Health and Medical News and Resources

General interest items edited by Janice Flahiff

[Press release] Did genetic links to modern maladies provide ancient benefits?

From the 28 January 2015 press release at University at Buffalo

study finds that humanity’s early ancestors had genetic variations associated with modern disease, and now the question is why

The discovery highlights the importance of balancing selection, a poorly understood evolutionary dance in which dueling forces drive species to retain a diverse set of genetic features.
A hyper-realistic recreation of a Neanderthal.

Credit: From Shaping Humanity, by John Gurche. Image may be republished ONLY in conjunction with stories about the research outlined in this press release.

Caption: A reconstruction ofHomo neanderthalensis, as created by artist John Gurche for the Smithsonian’s National Museum of Natural History. A study led by University at Buffalo biologist Omer Gokcumen compared the DNA of modern humans to Neanderthals and Denisovans (another ancient hominin). The research found that genetic deletions associated with various aspects of human health, including psoriasis and Crohn’s disease, likely originated in a common ancestor of the three species.

BUFFALO, N.Y. — Psoriasis, a chronic skin condition, can cause rashes that itch and sting.

So why would a genetic susceptibility to this and other ailments persist for hundreds of thousands of years, afflicting our ancient ancestors, and us?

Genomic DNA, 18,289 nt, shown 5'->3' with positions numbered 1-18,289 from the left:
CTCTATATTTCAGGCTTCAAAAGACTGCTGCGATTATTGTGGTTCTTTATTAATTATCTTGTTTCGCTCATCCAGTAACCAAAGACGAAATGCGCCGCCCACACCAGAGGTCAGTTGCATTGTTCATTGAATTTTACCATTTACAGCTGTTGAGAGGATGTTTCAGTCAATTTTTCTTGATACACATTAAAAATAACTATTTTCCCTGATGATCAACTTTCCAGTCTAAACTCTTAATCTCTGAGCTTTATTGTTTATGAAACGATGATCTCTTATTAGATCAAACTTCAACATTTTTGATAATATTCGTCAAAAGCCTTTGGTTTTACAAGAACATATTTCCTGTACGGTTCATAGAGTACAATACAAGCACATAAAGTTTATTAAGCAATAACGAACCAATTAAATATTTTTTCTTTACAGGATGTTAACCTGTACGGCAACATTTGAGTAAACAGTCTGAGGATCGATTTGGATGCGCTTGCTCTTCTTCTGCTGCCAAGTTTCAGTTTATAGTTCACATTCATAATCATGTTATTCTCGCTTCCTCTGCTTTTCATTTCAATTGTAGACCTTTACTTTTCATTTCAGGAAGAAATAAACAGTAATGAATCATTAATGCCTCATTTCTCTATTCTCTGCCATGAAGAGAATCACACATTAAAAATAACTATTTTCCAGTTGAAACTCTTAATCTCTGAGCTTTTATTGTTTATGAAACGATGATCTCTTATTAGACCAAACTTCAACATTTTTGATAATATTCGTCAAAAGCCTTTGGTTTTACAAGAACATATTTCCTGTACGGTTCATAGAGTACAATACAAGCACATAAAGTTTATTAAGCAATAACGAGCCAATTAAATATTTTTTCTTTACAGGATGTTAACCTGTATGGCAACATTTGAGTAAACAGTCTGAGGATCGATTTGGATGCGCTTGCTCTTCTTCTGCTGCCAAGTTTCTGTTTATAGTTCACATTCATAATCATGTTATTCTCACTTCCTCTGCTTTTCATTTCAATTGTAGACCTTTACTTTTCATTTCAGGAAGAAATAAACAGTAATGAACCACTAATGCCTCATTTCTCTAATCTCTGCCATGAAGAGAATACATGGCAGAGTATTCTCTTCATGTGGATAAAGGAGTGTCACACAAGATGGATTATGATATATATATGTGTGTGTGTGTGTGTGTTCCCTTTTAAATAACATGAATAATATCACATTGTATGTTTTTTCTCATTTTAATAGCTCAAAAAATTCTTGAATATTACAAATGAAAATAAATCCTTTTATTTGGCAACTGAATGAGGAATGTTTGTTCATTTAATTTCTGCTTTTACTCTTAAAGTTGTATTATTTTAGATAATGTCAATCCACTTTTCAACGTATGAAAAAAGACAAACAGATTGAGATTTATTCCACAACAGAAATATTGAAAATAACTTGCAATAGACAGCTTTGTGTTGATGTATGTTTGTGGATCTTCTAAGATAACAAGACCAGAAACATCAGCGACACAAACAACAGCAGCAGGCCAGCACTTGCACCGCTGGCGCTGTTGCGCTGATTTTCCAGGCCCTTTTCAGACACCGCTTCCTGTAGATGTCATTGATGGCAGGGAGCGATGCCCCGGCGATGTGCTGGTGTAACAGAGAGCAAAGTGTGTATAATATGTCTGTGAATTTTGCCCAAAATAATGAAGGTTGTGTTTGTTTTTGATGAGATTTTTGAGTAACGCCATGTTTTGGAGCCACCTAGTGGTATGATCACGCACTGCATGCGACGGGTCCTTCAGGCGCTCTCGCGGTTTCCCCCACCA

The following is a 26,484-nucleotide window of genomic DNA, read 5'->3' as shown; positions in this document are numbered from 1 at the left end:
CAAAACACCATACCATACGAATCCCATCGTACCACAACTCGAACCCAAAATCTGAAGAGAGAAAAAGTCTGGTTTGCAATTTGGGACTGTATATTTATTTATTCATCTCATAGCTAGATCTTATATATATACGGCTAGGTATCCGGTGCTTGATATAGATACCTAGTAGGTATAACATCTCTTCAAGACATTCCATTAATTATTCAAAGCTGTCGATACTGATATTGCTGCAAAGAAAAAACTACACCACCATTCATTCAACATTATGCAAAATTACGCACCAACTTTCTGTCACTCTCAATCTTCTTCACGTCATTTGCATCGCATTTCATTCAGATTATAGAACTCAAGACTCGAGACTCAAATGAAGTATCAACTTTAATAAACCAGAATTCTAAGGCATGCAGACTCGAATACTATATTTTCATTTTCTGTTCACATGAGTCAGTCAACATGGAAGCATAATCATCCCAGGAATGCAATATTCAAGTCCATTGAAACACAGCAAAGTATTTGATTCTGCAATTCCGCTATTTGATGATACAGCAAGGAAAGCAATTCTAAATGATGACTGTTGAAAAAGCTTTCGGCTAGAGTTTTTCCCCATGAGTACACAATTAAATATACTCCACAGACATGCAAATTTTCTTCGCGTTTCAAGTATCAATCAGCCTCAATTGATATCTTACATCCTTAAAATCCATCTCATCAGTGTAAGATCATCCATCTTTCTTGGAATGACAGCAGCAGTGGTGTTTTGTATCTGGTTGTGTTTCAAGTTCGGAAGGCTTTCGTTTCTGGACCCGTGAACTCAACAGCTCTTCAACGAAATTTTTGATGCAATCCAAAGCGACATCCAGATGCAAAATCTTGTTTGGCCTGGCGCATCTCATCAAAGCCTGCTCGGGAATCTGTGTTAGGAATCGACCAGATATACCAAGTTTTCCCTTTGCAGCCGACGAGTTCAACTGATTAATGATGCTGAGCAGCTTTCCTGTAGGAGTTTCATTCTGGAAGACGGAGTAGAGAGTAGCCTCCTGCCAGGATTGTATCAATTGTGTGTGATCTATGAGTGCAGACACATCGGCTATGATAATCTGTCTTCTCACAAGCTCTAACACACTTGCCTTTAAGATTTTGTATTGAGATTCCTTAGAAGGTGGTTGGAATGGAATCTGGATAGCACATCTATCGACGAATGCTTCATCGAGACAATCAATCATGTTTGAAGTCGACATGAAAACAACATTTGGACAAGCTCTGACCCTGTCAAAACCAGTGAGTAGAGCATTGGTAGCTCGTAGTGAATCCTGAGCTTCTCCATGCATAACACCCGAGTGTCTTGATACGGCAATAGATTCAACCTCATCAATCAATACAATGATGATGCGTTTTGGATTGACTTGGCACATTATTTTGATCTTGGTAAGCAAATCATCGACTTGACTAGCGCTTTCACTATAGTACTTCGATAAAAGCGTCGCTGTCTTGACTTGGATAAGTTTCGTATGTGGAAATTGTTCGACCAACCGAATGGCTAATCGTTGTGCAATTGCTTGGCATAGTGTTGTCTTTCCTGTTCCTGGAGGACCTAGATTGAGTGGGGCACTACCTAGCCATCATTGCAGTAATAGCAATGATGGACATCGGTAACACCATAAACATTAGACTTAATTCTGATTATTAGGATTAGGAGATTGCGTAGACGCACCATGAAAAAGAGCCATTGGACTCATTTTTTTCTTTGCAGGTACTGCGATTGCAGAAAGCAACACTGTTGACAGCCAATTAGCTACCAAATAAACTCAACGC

That’s the question scientists are asking after discovering that genetic variations associated with some modern maladies are extremely old, predating the evolution of Neanderthals, Denisovans (another ancient hominin) and contemporary humans.

The study was published this month in Molecular Biology and Evolution.

“Our research shows that some genetic features associated with psoriasis, Crohn’s disease and other aspects of human health are ancient,” says senior scientist Omer Gokcumen, PhD, a University at Buffalo assistant professor of biological sciences.

Some of humanity’s early ancestors had the telltale features, called deletions, while others did not, mirroring the variation in modern humans, the scientists found. This genetic diversity may have arisen as far back as a million or more years ago in a common ancestor of humans, Denisovans and Neanderthals.

The discovery highlights the importance of balancing selection, a poorly understood evolutionary dance in which dueling forces drive species to retain a diverse set of genetic features.

The research raises the possibility that the diseases in question — or at least a genetic susceptibility to them — “may have been with us for a long time,” Gokcumen says.

Why this would happen is an open question, but one possibility is that certain traits that made humans susceptible to Crohn’s and psoriasis may also have afforded an evolutionary benefit to our ancient ancesto

– See more at: http://www.buffalo.edu/news/releases/2015/01/034.html#sthash.latn4ejg.dpuf

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January 29, 2015 - Posted by | Medical and Health Research News | , , , , , , , ,

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